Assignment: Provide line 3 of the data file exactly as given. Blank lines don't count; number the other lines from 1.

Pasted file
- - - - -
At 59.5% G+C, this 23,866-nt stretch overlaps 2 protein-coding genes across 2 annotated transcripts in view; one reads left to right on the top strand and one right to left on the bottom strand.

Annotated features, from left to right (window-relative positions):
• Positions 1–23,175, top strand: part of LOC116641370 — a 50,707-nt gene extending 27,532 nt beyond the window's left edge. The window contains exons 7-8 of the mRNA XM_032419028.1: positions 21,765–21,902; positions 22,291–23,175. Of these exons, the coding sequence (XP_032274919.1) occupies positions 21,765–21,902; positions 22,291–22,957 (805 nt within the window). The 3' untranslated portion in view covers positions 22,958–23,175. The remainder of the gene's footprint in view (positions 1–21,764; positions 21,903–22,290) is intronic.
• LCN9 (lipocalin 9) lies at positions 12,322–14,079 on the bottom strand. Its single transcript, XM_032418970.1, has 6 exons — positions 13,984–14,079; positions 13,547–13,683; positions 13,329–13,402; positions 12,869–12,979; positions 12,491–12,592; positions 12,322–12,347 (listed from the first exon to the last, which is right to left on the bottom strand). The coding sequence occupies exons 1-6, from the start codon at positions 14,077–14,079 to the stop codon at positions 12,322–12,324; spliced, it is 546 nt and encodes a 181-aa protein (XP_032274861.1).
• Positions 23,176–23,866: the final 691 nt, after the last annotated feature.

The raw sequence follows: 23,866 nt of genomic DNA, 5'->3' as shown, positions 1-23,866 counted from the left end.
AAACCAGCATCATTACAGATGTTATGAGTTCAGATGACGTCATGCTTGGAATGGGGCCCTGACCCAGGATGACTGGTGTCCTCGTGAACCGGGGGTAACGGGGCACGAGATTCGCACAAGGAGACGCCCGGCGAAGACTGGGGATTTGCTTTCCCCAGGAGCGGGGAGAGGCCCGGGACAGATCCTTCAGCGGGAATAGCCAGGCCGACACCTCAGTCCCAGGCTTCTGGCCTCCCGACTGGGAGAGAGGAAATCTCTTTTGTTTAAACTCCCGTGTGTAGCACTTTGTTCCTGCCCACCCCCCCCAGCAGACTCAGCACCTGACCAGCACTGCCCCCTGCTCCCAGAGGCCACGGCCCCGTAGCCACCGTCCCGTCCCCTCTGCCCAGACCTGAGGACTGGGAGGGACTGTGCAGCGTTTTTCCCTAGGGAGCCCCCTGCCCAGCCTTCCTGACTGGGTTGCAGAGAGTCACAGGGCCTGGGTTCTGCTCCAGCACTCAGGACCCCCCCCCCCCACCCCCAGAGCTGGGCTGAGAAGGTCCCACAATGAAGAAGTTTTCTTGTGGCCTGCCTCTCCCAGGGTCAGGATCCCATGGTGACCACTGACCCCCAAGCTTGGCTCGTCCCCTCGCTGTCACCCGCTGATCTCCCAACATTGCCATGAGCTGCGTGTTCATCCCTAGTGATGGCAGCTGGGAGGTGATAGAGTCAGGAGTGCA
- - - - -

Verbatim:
• Positions 1–23,175, top strand: part of LOC116641370 — a 50,707-nt gene extending 27,532 nt beyond the window's left edge. The window contains exons 7-8 of the mRNA XM_032419028.1: positions 21,765–21,902; positions 22,291–23,175. Of these exons, the coding sequence (XP_032274919.1) occupies positions 21,765–21,902; positions 22,291–22,957 (805 nt within the window). The 3' untranslated portion in view covers positions 22,958–23,175. The remainder of the gene's footprint in view (positions 1–21,764; positions 21,903–22,290) is intronic.